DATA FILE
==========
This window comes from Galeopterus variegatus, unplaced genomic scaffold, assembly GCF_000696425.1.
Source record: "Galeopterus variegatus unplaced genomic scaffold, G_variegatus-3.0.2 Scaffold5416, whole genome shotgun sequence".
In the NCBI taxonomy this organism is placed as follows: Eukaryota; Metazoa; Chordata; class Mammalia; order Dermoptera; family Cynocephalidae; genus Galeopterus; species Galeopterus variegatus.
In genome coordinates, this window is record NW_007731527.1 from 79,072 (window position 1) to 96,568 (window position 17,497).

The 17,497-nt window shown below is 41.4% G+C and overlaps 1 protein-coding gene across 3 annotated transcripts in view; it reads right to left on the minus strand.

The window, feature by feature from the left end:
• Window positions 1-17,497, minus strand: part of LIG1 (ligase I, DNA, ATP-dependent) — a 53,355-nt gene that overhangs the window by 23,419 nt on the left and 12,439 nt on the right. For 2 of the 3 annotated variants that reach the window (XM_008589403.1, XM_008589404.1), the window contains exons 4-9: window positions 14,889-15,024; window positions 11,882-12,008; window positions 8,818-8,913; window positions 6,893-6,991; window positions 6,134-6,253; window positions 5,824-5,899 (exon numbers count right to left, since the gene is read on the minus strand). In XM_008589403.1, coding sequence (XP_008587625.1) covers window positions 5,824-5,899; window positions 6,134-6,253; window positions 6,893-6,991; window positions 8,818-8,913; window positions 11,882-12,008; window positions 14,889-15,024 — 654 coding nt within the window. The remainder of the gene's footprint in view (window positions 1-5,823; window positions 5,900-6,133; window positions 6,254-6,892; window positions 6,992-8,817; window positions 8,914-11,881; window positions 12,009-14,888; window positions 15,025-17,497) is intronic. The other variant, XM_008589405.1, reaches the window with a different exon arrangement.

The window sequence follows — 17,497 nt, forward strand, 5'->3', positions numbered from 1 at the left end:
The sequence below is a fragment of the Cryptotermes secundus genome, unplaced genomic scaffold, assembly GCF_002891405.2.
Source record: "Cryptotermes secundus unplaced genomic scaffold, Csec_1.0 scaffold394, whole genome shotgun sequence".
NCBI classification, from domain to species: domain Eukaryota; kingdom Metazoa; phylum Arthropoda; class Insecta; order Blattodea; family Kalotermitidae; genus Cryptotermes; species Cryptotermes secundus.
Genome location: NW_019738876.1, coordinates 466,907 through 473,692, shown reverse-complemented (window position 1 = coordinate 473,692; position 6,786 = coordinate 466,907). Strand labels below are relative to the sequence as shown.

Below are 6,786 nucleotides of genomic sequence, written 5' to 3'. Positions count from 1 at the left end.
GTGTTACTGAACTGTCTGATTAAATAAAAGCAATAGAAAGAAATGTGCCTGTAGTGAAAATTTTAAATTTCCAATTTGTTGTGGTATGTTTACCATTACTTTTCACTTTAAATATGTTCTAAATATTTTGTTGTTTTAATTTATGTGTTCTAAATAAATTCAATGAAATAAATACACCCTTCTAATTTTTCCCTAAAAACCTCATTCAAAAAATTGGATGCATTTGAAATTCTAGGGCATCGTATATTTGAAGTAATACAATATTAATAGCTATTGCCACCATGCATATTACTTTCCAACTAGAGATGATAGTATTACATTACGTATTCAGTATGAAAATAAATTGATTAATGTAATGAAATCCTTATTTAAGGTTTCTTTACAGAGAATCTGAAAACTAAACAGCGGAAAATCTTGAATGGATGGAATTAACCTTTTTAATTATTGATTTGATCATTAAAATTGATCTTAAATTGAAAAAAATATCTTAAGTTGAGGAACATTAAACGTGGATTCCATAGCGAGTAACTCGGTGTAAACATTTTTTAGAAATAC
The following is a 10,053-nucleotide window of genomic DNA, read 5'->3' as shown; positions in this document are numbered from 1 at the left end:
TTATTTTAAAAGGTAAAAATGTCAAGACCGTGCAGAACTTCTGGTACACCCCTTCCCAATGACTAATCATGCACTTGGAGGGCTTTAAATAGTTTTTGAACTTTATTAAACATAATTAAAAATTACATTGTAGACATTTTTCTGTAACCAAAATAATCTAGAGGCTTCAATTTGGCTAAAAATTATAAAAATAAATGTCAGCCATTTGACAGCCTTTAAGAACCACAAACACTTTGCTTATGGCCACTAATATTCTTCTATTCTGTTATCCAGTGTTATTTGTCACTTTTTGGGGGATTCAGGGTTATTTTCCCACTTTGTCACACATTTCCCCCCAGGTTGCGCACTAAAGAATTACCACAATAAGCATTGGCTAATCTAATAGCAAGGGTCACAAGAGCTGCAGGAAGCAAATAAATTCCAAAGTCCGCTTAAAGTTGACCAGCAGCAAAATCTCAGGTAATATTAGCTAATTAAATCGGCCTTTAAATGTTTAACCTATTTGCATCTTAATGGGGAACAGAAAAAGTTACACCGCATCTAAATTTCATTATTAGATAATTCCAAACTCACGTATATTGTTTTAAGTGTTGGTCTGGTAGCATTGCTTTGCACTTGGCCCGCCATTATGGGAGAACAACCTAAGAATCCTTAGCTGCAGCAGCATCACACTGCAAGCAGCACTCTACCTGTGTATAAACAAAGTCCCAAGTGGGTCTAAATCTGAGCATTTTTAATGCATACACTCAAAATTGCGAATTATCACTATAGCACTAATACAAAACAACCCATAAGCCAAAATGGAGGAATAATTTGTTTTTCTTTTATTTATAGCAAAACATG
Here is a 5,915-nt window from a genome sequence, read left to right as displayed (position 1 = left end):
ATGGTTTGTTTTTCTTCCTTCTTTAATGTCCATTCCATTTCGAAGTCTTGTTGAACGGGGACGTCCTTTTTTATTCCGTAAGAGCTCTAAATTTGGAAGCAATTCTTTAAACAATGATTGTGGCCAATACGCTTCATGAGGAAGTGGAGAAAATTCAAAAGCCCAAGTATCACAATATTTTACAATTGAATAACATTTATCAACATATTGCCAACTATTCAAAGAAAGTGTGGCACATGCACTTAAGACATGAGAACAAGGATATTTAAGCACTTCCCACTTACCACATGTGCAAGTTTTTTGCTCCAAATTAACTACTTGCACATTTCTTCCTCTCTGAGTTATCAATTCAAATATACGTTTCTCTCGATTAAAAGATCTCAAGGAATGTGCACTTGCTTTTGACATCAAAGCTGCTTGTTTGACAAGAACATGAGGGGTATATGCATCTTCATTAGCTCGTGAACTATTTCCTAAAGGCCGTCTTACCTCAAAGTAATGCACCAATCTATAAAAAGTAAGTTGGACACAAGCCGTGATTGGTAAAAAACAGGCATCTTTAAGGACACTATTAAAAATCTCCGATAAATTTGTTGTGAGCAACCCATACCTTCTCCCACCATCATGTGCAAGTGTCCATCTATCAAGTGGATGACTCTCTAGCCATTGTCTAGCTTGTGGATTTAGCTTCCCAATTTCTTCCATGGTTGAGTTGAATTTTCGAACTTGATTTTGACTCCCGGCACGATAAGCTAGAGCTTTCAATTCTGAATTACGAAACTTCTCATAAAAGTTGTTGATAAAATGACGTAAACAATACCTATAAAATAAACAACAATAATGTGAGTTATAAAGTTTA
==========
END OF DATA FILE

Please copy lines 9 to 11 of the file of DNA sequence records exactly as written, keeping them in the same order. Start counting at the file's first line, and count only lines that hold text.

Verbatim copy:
The sequence below is a fragment of the Cryptotermes secundus genome, unplaced genomic scaffold, assembly GCF_002891405.2.
Source record: "Cryptotermes secundus unplaced genomic scaffold, Csec_1.0 scaffold394, whole genome shotgun sequence".
NCBI classification, from domain to species: domain Eukaryota; kingdom Metazoa; phylum Arthropoda; class Insecta; order Blattodea; family Kalotermitidae; genus Cryptotermes; species Cryptotermes secundus.